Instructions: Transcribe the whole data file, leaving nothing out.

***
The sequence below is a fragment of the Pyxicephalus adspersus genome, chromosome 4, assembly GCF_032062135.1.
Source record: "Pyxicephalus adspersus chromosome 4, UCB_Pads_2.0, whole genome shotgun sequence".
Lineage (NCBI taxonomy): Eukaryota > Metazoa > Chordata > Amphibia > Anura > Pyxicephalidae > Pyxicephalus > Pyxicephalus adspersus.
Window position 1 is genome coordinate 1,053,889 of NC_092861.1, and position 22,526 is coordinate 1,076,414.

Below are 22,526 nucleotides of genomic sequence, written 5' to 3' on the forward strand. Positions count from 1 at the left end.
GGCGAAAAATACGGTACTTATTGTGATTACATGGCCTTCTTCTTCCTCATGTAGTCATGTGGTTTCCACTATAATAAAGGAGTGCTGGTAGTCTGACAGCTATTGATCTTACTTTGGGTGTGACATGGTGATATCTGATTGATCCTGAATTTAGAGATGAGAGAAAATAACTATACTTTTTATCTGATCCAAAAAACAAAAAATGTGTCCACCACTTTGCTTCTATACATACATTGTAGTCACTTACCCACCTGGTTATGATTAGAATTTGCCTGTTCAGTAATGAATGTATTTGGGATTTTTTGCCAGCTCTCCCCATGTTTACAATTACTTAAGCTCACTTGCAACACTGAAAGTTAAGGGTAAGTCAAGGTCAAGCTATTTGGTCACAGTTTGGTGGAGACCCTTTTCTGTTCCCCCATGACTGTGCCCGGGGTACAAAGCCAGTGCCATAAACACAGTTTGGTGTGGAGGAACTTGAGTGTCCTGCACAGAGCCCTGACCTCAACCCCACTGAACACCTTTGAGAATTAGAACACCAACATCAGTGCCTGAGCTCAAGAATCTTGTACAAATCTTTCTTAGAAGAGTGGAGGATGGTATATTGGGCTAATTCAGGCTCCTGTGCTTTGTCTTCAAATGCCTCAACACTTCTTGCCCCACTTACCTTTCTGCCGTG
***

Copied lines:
The sequence below is a fragment of the Pyxicephalus adspersus genome, chromosome 4, assembly GCF_032062135.1.
Source record: "Pyxicephalus adspersus chromosome 4, UCB_Pads_2.0, whole genome shotgun sequence".
Lineage (NCBI taxonomy): Eukaryota > Metazoa > Chordata > Amphibia > Anura > Pyxicephalidae > Pyxicephalus > Pyxicephalus adspersus.
Window position 1 is genome coordinate 1,053,889 of NC_092861.1, and position 22,526 is coordinate 1,076,414.

Below are 22,526 nucleotides of genomic sequence, written 5' to 3' on the forward strand. Positions count from 1 at the left end.
GGCGAAAAATACGGTACTTATTGTGATTACATGGCCTTCTTCTTCCTCATGTAGTCATGTGGTTTCCACTATAATAAAGGAGTGCTGGTAGTCTGACAGCTATTGATCTTACTTTGGGTGTGACATGGTGATATCTGATTGATCCTGAATTTAGAGATGAGAGAAAATAACTATACTTTTTATCTGATCCAAAAAACAAAAAATGTGTCCACCACTTTGCTTCTATACATACATTGTAGTCACTTACCCACCTGGTTATGATTAGAATTTGCCTGTTCAGTAATGAATGTATTTGGGATTTTTTGCCAGCTCTCCCCATGTTTACAATTACTTAAGCTCACTTGCAACACTGAAAGTTAAGGGTAAGTCAAGGTCAAGCTATTTGGTCACAGTTTGGTGGAGACCCTTTTCTGTTCCCCCATGACTGTGCCCGGGGTACAAAGCCAGTGCCATAAACACAGTTTGGTGTGGAGGAACTTGAGTGTCCTGCACAGAGCCCTGACCTCAACCCCACTGAACACCTTTGAGAATTAGAACACCAACATCAGTGCCTGAGCTCAAGAATCTTGTACAAATCTTTCTTAGAAGAGTGGAGGATGGTATATTGGGCTAATTCAGGCTCCTGTGCTTTGTCTTCAAATGCCTCAACACTTCTTGCCCCACTTACCTTTCTGCCGTG